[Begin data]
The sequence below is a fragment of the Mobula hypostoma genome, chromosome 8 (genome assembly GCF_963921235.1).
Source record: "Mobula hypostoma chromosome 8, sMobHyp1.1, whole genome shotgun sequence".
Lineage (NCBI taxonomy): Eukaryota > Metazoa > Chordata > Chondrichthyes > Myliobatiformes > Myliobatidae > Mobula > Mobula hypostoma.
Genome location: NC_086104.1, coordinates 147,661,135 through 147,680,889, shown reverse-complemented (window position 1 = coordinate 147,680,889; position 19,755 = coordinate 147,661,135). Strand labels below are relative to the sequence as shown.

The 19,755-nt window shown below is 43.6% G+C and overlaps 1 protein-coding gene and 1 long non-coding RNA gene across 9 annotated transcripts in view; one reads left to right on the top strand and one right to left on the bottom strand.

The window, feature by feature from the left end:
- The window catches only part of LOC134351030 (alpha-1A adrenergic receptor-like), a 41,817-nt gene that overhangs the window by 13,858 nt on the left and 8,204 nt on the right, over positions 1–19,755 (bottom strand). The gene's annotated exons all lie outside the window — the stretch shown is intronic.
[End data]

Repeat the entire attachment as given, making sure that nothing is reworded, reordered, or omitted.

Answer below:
The sequence below is a fragment of the Mobula hypostoma genome, chromosome 8 (genome assembly GCF_963921235.1).
Source record: "Mobula hypostoma chromosome 8, sMobHyp1.1, whole genome shotgun sequence".
Lineage (NCBI taxonomy): Eukaryota > Metazoa > Chordata > Chondrichthyes > Myliobatiformes > Myliobatidae > Mobula > Mobula hypostoma.
Genome location: NC_086104.1, coordinates 147,661,135 through 147,680,889, shown reverse-complemented (window position 1 = coordinate 147,680,889; position 19,755 = coordinate 147,661,135). Strand labels below are relative to the sequence as shown.

The 19,755-nt window shown below is 43.6% G+C and overlaps 1 protein-coding gene and 1 long non-coding RNA gene across 9 annotated transcripts in view; one reads left to right on the top strand and one right to left on the bottom strand.

The window, feature by feature from the left end:
- The window catches only part of LOC134351030 (alpha-1A adrenergic receptor-like), a 41,817-nt gene that overhangs the window by 13,858 nt on the left and 8,204 nt on the right, over positions 1–19,755 (bottom strand). The gene's annotated exons all lie outside the window — the stretch shown is intronic.